Support Norte Maar’s #makemoreart campaign! As we race towards our teenage years (the second year into our second decade!) we need your support to keep us on the edge, at the forefront of new art, poetry and dance in Brooklyn and beyond. Quite simply… help us… help artists… #makemoreart
All posts tagged performance
You know Norte Maar for our relentless energy, creating and promoting new collaborations and alternative events in the arts. Over the course of 11 years, we have enjoyed meeting you, seeing you, and having you participate in so many of our exciting events. We now look to you to help us continue to grow our friendships, collaborations and community as we look forward to the new year. Help us raise $11,000.00!
The Brooklyn Performance Combine will easily go down as Norte Maar’s most ambitious event to date. We know we use the word a lot, but this time we can certainly call the event E P I C as the two-hour durational event at the Brooklyn Museum included 2 DJ’s, 5 poets, 10 visual artists, 11 performing artists and William Powhida! The Brooklyn Performance Combine was “certainly one of our most successful programs ever in that Beaux-Arts Court,” said the Brooklyn Museum.
Long Island City, NY–In conjunction with Socrates Sculpture Park’s annual celebration of the Summer Solstice on June 21, Socrates Sculpture Park collaborates with Norte Maar to present SOUND EVENT an evening of site-specific sound performances at Socrates Sculpture Park. For this event, which will encompass the entire park, noted sound artists will create unique sound platforms through traditional instrumentation, amplification of objects, juxtaposition of voices, and experimental electronic sound.
Norte Maar announces an open call for classically trained female dancers to perform “Kingdom of the Shades” (entrance choreography only) from La Bayadere on the streets of Bushwick. Must have prior knowledge of this choreography.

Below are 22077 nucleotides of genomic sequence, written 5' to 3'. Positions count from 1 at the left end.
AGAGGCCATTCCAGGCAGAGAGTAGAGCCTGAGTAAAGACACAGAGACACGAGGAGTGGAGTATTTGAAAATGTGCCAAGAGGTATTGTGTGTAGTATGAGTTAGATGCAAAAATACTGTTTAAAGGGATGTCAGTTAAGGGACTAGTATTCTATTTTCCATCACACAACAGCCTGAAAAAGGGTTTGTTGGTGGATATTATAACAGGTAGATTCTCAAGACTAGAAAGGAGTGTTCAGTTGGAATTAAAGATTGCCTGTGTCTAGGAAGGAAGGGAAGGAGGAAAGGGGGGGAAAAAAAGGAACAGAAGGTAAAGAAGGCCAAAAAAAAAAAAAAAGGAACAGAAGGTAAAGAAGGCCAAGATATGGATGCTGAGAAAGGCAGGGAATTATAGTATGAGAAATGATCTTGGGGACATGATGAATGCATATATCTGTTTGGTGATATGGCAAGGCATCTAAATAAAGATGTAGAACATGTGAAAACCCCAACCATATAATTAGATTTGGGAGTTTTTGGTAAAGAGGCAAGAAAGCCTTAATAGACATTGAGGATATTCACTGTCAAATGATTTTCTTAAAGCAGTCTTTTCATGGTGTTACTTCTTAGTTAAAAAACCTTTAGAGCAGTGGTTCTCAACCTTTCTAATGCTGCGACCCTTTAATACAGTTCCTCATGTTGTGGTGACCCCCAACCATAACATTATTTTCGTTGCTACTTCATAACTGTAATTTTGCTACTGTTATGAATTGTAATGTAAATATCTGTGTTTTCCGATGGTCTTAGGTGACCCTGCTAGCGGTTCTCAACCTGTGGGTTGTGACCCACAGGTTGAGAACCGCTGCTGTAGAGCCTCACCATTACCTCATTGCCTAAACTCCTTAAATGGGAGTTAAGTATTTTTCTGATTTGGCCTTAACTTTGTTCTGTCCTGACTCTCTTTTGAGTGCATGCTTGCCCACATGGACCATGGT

On Monday, November 12, as part of the Cage Transmitted Series presented by Norte Maar and Experiments in Art and Technology, choreographer Simone Forti discussed her work and John Cage’s influence.
Forti, a postmodern legend with a near four-decade career, has created dances largely based on basic everyday movements. A noted dancer, Forti performed with Anna Halprin, Trisha Brown and Robert Whitman. Musically she has collaborated with La Monte Young, Richard Maxfield, Terry Riley, and Yoko Ono.
It is hard to believe that Norte Maar’s original ballet The Brodmann Areas has finished its final run at the Center For Performance Research. With a cross-genre, multi-media collaborative approach to developing the original ballet – and its accompanying visual and audio components – the countdown to opening was highlighted in the advance press:
Bushwick Daily featured a preview that included a conversation with choreographer Julia Gleich, which can be found here. Joined by director Jason Andrew, as well as the Brodmann‘s crew of dancers, Gleich also spoke with WNYU’s CityWide arts and culture program. CityWide stopped by during the last day of rehearsal to get the details on what host Lucas Green calls “a particularly visceral collaborative product.” For audio, please click here.
Norte Maar thanks all who attended, and appreciates the overwhelmingly positive reviews of the project. As ARTINFO‘s Benjamin Sutton commented after attending opening night, “the resulting brain (and eye) candy forms a wildly varied but consistently nourishing whole that manages to integrate contemporary ballet, classical and modern (and postmodern) music, visual and performing art wonderfully.”
Critic James Panero of The New Criterion also found plenty to ponder in this brainy performance. His review of Brodmann Areas in the May Issue of the publication offers a comparison with last years ballet:
“With visual artists, sound artists, and dancers all coming together, last year was something of a celebratory free-for-all, a sprawling jam session with one guitar hero after the next compounding the awesomeness until your thoughts turned to the line at the Porta-John. “Brodmann,” in contrast, took on the subject of cognition and didn’t dance around the big thoughts. Tight, far more spare than a year before, the performance brought the dance up front while still collaborating with Bushwick artists such as Paul D’Agostino, who created rapid projections out of his triptych cardboard collages. This time Ryan Anthony Francis, as musical director, also arranged a score to link the various parts into a coherent theme.”
Panero ends with a nod to the collaboration between director/choreographer Julia Gleich and neural scientist Denis Pelli on peripheral vision. Panero’s complete review can be found here. For Panero’s review from last year’s production, In the Use of Others for the Change click here.
Subscribe to our email newsletter for updates & upcoming events